“Golf makes our destination 100 per cent attractive throughout the year”
Margarita del Cid, president of the Mancomunidad de Municipios de la Costa del Sol Occidental (Western Costa del Sol Council of Municipalities), deputy spokesperson for the Spanish Parliament’s Industry, Energy and Tourism Commission, a law graduate and a town planning expert, talks to us about golf and the inter-municipal organisation over which she presides.
- This year (2013) Costa del Sol tourism has been almost like it was during the best years, and golf has not missed out on that recovery. What expectations does the Mancomunidad (Council) have in the short and medium term for tourism in general and the golf sector in particular in this area?
- It’s true, tourism this year has returned to the maximum levels of the mid-1990s, which is quite encouraging and great news for the 11 municipalities that comprise this area, as far as economic recovery and employment are concerned. Between June and September the Costa del Sol welcomed 5.2 million tourists, which represents growth of six per cent compared with the same period in 2012, and wealth generation of nearly 4,500 million euros.
A key to this positive result has been a seven per cent increase in international tourism, exactly the kind of visitors who normally come here to enjoy our wide and varied golf amenities. So expectations are very good for the next few months, especially because we are able to offer an excellent destination not only during summer.
- Málaga province is, above all else, a sun and beach destination, and golf is the main sector that breaks the seasonal nature of this tourism. How important is golf for the Mancomunidad in establishing its tourism promotion strategy?
- Golf is essential in breaking the seasonal nature of Costa del Sol tourism, one of the aspects that makes our destination 100 per cent attractive throughout the year. The Mancomunidad is committed to transforming this area into somewhere that people can enjoy the whole 12 months, which is why we are heavily involved in diversifying the range of amenities we offer. To sun and beach it is important to add golf, as a key tool in easing the seasonal trend we are referring to, but there are also other elements such as cultural tourism, gastronomy, water sports and nature.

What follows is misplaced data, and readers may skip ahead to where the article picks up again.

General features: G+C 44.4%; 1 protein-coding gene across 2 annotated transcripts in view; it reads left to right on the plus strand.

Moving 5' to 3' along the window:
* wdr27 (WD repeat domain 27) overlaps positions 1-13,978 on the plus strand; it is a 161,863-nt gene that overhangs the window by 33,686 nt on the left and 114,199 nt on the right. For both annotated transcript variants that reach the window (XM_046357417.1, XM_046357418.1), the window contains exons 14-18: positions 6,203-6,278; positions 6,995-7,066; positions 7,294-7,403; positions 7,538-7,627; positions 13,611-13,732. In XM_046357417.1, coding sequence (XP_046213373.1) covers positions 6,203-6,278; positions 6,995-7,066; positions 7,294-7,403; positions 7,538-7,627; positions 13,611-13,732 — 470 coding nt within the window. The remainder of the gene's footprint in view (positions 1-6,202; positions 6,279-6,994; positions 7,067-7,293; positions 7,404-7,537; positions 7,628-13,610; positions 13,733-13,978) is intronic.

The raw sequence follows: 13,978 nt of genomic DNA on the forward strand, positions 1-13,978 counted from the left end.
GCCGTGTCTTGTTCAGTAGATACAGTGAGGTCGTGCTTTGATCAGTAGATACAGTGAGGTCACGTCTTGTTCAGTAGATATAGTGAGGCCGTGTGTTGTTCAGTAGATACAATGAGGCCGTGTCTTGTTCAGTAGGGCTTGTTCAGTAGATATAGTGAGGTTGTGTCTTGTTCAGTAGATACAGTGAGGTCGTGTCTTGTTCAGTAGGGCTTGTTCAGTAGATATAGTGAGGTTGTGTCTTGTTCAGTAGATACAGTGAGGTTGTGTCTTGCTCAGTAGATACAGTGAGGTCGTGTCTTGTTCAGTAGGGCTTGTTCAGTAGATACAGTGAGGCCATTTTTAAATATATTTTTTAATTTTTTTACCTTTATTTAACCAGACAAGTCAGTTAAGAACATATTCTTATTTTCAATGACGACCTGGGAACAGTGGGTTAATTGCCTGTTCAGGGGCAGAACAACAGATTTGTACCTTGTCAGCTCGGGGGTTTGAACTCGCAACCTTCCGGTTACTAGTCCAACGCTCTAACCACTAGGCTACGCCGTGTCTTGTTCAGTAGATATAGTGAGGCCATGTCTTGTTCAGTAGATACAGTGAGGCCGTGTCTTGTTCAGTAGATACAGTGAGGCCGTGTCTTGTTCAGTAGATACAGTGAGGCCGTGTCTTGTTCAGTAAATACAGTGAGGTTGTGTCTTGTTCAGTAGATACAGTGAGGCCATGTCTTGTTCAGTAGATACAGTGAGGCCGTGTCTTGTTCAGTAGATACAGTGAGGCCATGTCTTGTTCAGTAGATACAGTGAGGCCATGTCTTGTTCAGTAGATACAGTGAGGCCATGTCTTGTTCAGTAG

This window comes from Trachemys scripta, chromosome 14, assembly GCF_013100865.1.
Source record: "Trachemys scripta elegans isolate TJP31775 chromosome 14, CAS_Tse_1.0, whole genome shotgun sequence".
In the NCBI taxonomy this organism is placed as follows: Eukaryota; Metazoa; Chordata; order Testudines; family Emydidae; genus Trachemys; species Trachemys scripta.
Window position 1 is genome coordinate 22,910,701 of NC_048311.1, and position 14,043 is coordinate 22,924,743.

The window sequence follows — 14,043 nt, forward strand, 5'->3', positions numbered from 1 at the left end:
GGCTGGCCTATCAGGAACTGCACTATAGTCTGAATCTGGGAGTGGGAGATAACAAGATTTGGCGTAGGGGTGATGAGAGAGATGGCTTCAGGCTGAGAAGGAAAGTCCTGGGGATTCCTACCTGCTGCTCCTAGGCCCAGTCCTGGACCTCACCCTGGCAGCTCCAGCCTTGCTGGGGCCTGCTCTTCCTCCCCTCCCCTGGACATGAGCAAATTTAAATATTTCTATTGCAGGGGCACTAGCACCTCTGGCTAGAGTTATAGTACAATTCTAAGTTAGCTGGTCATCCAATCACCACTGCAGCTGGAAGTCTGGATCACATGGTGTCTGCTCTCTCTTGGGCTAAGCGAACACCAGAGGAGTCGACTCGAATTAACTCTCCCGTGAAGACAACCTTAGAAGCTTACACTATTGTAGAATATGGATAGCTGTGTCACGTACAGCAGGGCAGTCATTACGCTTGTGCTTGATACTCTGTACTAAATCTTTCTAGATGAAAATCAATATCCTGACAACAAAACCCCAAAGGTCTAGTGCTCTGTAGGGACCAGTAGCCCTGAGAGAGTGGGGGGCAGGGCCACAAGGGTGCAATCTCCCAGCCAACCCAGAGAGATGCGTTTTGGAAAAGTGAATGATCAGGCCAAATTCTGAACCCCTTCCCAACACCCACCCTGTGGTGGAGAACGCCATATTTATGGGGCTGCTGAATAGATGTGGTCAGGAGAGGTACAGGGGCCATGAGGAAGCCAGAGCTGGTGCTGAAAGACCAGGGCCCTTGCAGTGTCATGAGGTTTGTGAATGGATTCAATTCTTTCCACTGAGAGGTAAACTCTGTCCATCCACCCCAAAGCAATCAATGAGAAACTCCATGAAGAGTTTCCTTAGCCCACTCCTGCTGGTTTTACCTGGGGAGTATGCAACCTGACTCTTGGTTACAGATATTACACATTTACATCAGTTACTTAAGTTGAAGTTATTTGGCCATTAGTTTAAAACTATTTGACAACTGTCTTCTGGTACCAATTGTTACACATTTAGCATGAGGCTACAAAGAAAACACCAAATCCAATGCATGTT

There are many reasons for visiting the Costa del Sol, but it is clear that golf, and our excellent amenities in this respect, set us apart as pioneers at a European level and in the most demanding international markets.
- The Costa del Sol is the number one golf tourism destination in Europe. What do you believe needs to be done to maintain that privileged position?
- It is essential that all the administrative bodies involved in tourism and promotion are fully committed to golf, because it’s an aspect that consolidates our credentials for touristic excellence. And I’m convinced that the increase in the number of international visitors is very closely associated with our golf amenities, so it’s a good way of maintaining this line of growth that is so productive for us.
- The Costa del Sol also leads the way on the continent in using regenerated water for golf course irrigation and now, with expansion of the La Vibora treatment plant in Marbella, the number of courses receiving this supply will be increased. How many courses are being irrigated using recycled water?
- The public water utilities company Acosol, which comes under the auspices of the Mancomunidad, is advancing well with the service it offers supplying regenerated water for irrigation to 37 golf courses on the western part of the Costa del Sol.
The company’s objective is to reach nearly all the courses and, to that end, is pressing ahead with expansion plans as part of an agreement with Acuamed at the treatment plants La Vibora in Marbella and Cerros del Águila in Fuengirola. Both represent a major impetus for the golf sector.
To give you an idea, up to September, Acosol had supplied 4.359.975 cubic metres of regenerated water. The company supplies an average of 300,000 cubic metres of regenerated water a year to each course.
- Does the fact that courses are irrigating using recycled water supplied by Acosol (and, as its overseeing body, the Mancomunidad) serve in a way to refute criticism by environmental groups about the large consumption of water required by golf courses?
- I like to be very respectful in relation to environmentalists’ claims in this sense, because I can’t respond on the subject of what other golf destinations are doing. In the case of the Mancomunidad, yes, we are very respectful in this respect and have made great advances to ensure that irrigation is carried out using regenerated water, and that the environmental impact is therefore the minimum possible.
It is clear that there is a different way of doing things, and I’m convinced that, thanks to the challenges set by Acosol, we are breaking moulds and becoming a point of reference in Europe in reference to these kinds of measures.